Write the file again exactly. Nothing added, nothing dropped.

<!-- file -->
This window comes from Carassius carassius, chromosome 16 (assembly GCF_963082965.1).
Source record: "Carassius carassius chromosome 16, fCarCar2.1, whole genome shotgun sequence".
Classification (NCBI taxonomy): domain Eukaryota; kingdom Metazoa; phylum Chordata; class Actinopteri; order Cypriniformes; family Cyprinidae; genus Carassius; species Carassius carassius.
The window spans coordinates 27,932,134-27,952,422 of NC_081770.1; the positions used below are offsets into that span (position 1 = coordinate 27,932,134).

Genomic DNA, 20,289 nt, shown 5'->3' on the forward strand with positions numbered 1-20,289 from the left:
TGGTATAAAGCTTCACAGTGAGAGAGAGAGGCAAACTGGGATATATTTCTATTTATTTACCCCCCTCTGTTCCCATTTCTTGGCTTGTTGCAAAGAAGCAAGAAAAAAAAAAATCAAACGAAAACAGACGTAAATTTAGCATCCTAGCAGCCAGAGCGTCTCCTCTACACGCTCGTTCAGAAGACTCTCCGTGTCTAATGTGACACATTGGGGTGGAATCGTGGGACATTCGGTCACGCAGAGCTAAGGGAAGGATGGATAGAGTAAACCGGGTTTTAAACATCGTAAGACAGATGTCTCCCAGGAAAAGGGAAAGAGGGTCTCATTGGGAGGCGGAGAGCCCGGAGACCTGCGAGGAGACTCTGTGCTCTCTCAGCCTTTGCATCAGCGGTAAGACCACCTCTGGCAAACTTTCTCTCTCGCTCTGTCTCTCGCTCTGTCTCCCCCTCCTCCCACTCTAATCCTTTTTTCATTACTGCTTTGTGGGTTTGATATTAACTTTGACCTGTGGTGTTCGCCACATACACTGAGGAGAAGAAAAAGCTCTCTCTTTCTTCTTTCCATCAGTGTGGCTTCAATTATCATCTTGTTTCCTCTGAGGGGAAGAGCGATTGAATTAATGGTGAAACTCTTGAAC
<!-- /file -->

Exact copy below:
This window comes from Carassius carassius, chromosome 16 (assembly GCF_963082965.1).
Source record: "Carassius carassius chromosome 16, fCarCar2.1, whole genome shotgun sequence".
Classification (NCBI taxonomy): domain Eukaryota; kingdom Metazoa; phylum Chordata; class Actinopteri; order Cypriniformes; family Cyprinidae; genus Carassius; species Carassius carassius.
The window spans coordinates 27,932,134-27,952,422 of NC_081770.1; the positions used below are offsets into that span (position 1 = coordinate 27,932,134).

Genomic DNA, 20,289 nt, shown 5'->3' on the forward strand with positions numbered 1-20,289 from the left:
TGGTATAAAGCTTCACAGTGAGAGAGAGAGGCAAACTGGGATATATTTCTATTTATTTACCCCCCTCTGTTCCCATTTCTTGGCTTGTTGCAAAGAAGCAAGAAAAAAAAAAATCAAACGAAAACAGACGTAAATTTAGCATCCTAGCAGCCAGAGCGTCTCCTCTACACGCTCGTTCAGAAGACTCTCCGTGTCTAATGTGACACATTGGGGTGGAATCGTGGGACATTCGGTCACGCAGAGCTAAGGGAAGGATGGATAGAGTAAACCGGGTTTTAAACATCGTAAGACAGATGTCTCCCAGGAAAAGGGAAAGAGGGTCTCATTGGGAGGCGGAGAGCCCGGAGACCTGCGAGGAGACTCTGTGCTCTCTCAGCCTTTGCATCAGCGGTAAGACCACCTCTGGCAAACTTTCTCTCTCGCTCTGTCTCTCGCTCTGTCTCCCCCTCCTCCCACTCTAATCCTTTTTTCATTACTGCTTTGTGGGTTTGATATTAACTTTGACCTGTGGTGTTCGCCACATACACTGAGGAGAAGAAAAAGCTCTCTCTTTCTTCTTTCCATCAGTGTGGCTTCAATTATCATCTTGTTTCCTCTGAGGGGAAGAGCGATTGAATTAATGGTGAAACTCTTGAAC